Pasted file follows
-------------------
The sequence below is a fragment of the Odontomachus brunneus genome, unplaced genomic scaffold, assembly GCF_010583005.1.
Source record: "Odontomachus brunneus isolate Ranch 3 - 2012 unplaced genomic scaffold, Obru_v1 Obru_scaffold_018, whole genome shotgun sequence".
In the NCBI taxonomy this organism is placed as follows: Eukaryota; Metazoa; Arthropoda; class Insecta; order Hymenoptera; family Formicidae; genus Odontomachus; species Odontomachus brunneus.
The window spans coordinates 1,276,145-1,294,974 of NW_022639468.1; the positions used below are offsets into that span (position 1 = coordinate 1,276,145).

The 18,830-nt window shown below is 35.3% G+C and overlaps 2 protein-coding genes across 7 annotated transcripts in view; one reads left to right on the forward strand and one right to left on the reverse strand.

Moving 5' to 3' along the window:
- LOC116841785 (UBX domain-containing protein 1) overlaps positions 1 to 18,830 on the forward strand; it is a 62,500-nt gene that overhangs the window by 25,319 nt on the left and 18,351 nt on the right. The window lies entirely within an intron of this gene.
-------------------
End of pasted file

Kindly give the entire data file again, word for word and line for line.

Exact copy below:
The sequence below is a fragment of the Odontomachus brunneus genome, unplaced genomic scaffold, assembly GCF_010583005.1.
Source record: "Odontomachus brunneus isolate Ranch 3 - 2012 unplaced genomic scaffold, Obru_v1 Obru_scaffold_018, whole genome shotgun sequence".
In the NCBI taxonomy this organism is placed as follows: Eukaryota; Metazoa; Arthropoda; class Insecta; order Hymenoptera; family Formicidae; genus Odontomachus; species Odontomachus brunneus.
The window spans coordinates 1,276,145-1,294,974 of NW_022639468.1; the positions used below are offsets into that span (position 1 = coordinate 1,276,145).

The 18,830-nt window shown below is 35.3% G+C and overlaps 2 protein-coding genes across 7 annotated transcripts in view; one reads left to right on the forward strand and one right to left on the reverse strand.

Moving 5' to 3' along the window:
- LOC116841785 (UBX domain-containing protein 1) overlaps positions 1 to 18,830 on the forward strand; it is a 62,500-nt gene that overhangs the window by 25,319 nt on the left and 18,351 nt on the right. The window lies entirely within an intron of this gene.